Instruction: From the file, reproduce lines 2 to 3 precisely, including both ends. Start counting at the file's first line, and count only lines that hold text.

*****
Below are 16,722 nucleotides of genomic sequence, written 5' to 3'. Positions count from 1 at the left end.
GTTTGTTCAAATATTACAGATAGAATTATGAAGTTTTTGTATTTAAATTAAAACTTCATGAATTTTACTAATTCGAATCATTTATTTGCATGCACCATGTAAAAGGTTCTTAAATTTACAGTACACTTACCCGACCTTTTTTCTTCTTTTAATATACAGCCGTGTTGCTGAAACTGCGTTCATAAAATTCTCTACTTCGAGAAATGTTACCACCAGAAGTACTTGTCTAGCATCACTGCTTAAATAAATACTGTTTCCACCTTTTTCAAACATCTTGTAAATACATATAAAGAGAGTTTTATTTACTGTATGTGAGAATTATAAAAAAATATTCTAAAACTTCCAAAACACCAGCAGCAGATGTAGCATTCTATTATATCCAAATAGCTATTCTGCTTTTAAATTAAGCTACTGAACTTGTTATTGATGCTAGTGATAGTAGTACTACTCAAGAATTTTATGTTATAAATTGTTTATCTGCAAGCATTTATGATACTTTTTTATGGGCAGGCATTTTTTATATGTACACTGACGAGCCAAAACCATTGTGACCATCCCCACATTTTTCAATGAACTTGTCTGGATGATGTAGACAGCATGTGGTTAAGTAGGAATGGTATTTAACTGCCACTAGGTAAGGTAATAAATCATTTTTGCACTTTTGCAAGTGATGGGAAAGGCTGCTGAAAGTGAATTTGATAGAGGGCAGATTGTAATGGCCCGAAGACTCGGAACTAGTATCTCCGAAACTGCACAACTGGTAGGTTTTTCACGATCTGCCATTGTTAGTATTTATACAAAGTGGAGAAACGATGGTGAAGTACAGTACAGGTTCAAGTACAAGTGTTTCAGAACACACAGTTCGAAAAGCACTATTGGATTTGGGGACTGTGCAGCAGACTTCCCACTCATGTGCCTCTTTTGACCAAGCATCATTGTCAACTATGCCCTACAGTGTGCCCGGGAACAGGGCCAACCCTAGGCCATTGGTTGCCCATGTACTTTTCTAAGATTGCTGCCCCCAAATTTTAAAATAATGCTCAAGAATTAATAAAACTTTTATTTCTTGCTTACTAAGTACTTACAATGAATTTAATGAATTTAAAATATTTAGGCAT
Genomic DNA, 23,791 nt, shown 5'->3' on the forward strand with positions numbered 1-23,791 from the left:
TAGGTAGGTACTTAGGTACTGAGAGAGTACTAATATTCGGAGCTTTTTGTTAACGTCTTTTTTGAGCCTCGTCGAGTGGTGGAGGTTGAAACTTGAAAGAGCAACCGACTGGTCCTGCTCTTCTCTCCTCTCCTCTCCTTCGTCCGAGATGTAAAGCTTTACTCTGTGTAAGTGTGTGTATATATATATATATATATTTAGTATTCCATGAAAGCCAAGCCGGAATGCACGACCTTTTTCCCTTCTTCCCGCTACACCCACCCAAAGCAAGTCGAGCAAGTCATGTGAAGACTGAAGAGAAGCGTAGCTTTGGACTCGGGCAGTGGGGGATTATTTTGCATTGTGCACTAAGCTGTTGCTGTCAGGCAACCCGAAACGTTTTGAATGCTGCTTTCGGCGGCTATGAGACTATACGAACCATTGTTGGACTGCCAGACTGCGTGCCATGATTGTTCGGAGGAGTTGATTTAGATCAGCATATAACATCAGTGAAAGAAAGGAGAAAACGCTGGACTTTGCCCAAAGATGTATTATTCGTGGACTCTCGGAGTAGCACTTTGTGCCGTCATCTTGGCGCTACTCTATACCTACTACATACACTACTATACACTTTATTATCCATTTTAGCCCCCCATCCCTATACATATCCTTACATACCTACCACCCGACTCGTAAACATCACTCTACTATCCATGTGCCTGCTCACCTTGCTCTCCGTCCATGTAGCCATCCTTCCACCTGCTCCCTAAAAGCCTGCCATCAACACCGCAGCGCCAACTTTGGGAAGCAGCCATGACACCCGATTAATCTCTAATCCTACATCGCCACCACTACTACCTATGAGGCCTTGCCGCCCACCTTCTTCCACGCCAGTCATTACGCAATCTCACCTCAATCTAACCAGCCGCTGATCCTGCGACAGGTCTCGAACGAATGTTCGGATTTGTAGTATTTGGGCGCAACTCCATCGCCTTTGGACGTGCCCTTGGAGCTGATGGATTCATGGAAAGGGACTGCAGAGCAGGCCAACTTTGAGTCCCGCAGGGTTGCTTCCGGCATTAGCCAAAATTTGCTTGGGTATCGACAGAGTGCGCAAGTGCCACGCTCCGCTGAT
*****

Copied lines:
GTTTGTTCAAATATTACAGATAGAATTATGAAGTTTTTGTATTTAAATTAAAACTTCATGAATTTTACTAATTCGAATCATTTATTTGCATGCACCATGTAAAAGGTTCTTAAATTTACAGTACACTTACCCGACCTTTTTTCTTCTTTTAATATACAGCCGTGTTGCTGAAACTGCGTTCATAAAATTCTCTACTTCGAGAAATGTTACCACCAGAAGTACTTGTCTAGCATCACTGCTTAAATAAATACTGTTTCCACCTTTTTCAAACATCTTGTAAATACATATAAAGAGAGTTTTATTTACTGTATGTGAGAATTATAAAAAAATATTCTAAAACTTCCAAAACACCAGCAGCAGATGTAGCATTCTATTATATCCAAATAGCTATTCTGCTTTTAAATTAAGCTACTGAACTTGTTATTGATGCTAGTGATAGTAGTACTACTCAAGAATTTTATGTTATAAATTGTTTATCTGCAAGCATTTATGATACTTTTTTATGGGCAGGCATTTTTTATATGTACACTGACGAGCCAAAACCATTGTGACCATCCCCACATTTTTCAATGAACTTGTCTGGATGATGTAGACAGCATGTGGTTAAGTAGGAATGGTATTTAACTGCCACTAGGTAAGGTAATAAATCATTTTTGCACTTTTGCAAGTGATGGGAAAGGCTGCTGAAAGTGAATTTGATAGAGGGCAGATTGTAATGGCCCGAAGACTCGGAACTAGTATCTCCGAAACTGCACAACTGGTAGGTTTTTCACGATCTGCCATTGTTAGTATTTATACAAAGTGGAGAAACGATGGTGAAGTACAGTACAGGTTCAAGTACAAGTGTTTCAGAACACACAGTTCGAAAAGCACTATTGGATTTGGGGACTGTGCAGCAGACTTCCCACTCATGTGCCTCTTTTGACCAAGCATCATTGTCAACTATGCCCTACAGTGTGCCCGGGAACAGGGCCAACCCTAGGCCATTGGTTGCCCATGTACTTTTCTAAGATTGCTGCCCCCAAATTTTAAAATAATGCTCAAGAATTAATAAAACTTTTATTTCTTGCTTACTAAGTACTTACAATGAATTTAATGAATTTAAAATATTTAGGCAT
Genomic DNA, 23,791 nt, shown 5'->3' on the forward strand with positions numbered 1-23,791 from the left: